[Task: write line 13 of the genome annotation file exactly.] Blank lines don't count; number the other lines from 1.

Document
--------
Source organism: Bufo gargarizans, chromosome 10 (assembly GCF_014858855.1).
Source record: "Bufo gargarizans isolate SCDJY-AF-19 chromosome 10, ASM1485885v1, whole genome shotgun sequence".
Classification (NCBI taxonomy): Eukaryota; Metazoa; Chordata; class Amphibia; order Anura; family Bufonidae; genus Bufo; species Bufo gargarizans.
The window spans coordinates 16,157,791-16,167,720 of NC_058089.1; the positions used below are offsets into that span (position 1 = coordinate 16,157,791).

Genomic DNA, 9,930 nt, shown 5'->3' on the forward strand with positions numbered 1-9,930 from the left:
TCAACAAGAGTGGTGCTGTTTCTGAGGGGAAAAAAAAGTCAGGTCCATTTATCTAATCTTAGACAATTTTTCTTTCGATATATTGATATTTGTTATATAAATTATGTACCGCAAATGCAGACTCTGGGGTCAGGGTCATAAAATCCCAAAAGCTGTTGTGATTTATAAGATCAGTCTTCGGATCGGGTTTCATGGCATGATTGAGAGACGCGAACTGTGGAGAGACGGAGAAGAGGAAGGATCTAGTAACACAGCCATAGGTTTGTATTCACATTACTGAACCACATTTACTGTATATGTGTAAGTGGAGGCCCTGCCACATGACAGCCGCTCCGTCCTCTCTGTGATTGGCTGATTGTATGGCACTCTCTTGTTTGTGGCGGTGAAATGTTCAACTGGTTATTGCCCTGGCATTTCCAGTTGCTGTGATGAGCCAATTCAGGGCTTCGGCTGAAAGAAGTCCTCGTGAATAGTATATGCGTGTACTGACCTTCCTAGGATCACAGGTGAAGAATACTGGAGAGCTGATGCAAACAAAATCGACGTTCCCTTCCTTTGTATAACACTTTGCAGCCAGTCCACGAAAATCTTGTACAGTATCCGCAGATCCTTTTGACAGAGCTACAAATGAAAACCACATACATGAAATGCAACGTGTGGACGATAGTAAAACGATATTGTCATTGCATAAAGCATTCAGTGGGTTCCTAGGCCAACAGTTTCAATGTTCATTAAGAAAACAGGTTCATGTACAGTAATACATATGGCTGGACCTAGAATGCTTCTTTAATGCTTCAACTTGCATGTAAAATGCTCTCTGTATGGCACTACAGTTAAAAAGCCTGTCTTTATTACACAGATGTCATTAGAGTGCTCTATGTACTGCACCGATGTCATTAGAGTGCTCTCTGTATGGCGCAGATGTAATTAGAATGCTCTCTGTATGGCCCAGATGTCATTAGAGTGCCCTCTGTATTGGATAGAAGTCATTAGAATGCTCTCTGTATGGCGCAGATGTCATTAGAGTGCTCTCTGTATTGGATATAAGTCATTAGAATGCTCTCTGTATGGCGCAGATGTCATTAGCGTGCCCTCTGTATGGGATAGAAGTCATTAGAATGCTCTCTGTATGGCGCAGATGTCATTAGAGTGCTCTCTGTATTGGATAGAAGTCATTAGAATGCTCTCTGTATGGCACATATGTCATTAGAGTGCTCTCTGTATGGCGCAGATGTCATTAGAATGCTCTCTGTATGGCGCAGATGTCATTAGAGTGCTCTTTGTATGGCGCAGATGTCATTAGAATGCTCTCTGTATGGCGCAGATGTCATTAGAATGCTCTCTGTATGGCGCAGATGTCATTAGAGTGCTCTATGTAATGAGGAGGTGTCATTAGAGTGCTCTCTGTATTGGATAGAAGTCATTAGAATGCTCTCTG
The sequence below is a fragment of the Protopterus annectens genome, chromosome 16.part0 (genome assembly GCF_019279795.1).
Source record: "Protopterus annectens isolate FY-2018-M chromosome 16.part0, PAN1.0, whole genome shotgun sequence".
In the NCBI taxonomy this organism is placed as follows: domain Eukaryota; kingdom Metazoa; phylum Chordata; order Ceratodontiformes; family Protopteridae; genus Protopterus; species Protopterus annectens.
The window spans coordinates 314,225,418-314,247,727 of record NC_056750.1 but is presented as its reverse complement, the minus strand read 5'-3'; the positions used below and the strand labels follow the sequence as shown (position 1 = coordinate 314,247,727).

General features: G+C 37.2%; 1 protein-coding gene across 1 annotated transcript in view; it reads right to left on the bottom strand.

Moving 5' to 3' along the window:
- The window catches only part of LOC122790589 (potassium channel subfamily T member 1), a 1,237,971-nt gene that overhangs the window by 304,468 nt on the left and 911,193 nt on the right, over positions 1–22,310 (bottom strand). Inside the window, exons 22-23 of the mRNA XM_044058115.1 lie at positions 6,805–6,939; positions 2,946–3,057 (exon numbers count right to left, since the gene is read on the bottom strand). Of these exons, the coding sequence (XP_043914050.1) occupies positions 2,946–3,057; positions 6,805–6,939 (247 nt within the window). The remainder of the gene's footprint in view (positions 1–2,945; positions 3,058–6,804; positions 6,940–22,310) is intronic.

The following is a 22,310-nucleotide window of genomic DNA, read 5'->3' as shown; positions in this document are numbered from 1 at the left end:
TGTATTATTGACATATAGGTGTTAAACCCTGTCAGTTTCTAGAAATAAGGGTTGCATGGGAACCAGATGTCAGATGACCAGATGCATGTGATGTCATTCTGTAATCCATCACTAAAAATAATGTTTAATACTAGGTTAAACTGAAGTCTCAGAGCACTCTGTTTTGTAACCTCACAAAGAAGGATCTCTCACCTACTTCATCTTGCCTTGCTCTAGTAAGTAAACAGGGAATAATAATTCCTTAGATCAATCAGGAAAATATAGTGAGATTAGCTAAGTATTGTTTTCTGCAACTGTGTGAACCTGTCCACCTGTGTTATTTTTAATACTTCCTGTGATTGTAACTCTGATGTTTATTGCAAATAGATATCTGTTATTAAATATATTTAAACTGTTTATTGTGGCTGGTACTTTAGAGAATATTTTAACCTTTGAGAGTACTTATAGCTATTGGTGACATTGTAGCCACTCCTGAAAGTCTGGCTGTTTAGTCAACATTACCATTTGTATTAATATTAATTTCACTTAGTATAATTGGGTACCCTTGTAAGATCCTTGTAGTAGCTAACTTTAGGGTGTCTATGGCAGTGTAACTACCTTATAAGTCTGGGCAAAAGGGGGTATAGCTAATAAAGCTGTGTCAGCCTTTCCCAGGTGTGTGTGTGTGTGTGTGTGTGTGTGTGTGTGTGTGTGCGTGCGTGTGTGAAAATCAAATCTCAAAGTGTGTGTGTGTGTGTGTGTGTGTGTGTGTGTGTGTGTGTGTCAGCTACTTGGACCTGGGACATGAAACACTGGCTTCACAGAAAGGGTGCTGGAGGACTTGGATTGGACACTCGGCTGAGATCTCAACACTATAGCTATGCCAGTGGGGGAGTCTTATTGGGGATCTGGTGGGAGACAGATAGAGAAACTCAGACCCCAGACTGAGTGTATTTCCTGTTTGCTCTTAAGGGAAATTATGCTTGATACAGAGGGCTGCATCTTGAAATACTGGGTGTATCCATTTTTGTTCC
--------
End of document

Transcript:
- The window catches only part of LOC122790589 (potassium channel subfamily T member 1), a 1,237,971-nt gene that overhangs the window by 304,468 nt on the left and 911,193 nt on the right, over positions 1–22,310 (bottom strand). Inside the window, exons 22-23 of the mRNA XM_044058115.1 lie at positions 6,805–6,939; positions 2,946–3,057 (exon numbers count right to left, since the gene is read on the bottom strand). Of these exons, the coding sequence (XP_043914050.1) occupies positions 2,946–3,057; positions 6,805–6,939 (247 nt within the window). The remainder of the gene's footprint in view (positions 1–2,945; positions 3,058–6,804; positions 6,940–22,310) is intronic.